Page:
This rare prototype could be the only surviving example in the world.
Porsche collectors may want to visit RM Sotheby's upcoming Essen auction next month because a very rare 1994 Porsche 911 prototype will be going under the hammer. It's believed to be one of the earliest 993 prototypes ever built and is a rare opportunity to own a piece of Porsche's history.
Documents indicate it was pulled from the assembly line in 1994 before the engine and transmission were installed and sent to Porsche's Racing and Technical Development unit at Weissach, Germany, where various components were tested, including experimental wider fender flares and special nose and rear-deck air spoilers.
After factory testing, the car was sent to a Porsche dealer in Hofheim where it was sold to its one and only private owner. At the time, the engine had not been announced to the public so both the engine and gearbox had been removed from the car before it left the factory. When the 993-generation 911 Turbo was officially introduced, the engine and gearbox were then refitted into the chassis and body.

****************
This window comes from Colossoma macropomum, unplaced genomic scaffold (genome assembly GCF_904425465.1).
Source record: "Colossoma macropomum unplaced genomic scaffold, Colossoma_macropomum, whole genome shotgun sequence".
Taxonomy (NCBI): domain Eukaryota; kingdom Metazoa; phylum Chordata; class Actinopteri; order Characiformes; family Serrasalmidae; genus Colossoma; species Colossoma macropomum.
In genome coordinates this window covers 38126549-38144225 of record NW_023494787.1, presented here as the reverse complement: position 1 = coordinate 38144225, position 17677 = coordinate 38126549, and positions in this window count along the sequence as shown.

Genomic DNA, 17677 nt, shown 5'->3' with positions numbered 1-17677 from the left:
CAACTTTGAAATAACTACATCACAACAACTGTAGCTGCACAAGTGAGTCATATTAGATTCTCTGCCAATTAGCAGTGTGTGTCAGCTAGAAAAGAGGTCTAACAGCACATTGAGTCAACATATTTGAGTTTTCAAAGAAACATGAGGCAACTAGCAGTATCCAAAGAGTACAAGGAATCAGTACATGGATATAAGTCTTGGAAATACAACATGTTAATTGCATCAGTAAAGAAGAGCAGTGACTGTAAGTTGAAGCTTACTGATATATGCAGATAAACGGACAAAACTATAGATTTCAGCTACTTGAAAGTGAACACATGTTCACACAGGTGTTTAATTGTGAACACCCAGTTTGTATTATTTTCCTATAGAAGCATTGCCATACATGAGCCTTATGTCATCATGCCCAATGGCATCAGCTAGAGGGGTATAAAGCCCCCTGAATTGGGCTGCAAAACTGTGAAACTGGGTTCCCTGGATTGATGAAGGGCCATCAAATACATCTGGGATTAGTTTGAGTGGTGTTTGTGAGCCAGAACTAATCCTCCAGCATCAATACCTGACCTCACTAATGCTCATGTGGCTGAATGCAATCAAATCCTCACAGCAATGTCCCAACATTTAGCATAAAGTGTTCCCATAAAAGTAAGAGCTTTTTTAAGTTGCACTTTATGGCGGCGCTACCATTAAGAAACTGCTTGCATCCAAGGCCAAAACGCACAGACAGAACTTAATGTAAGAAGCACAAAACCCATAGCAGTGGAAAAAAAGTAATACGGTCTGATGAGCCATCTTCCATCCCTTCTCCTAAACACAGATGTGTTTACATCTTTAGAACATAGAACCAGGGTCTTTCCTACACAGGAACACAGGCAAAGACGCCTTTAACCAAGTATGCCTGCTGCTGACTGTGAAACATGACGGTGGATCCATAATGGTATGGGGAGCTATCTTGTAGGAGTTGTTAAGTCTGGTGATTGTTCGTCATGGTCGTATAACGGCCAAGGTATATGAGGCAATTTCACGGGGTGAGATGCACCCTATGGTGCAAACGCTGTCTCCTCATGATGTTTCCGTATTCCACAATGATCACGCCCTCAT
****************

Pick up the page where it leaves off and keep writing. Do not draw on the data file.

Despite being used for testing, the 911 Turbo prototype appears to be in immaculate condition. It's finished in black with a red leather interior and red carpeting and was delivered with Turbo "Twist" alloy wheels, a rear window wiper, air conditioning, electric windows, 12-way electrically adjustable seats, and a Blaupunkt Symphony entertainment system. It isn't known how many miles are on the clock, though.
Most 993 911 Turbo prototypes were destroyed when the car was launched, so this could be the only surviving example in the world. Don't be surprised, then, if the winning bidder ends up paying between €295,000 and €395,000 ($332,000 – $444,000) according to auction estimates. The all-new 911 Turbo is also expected to debut later this year before going on sale in 2020.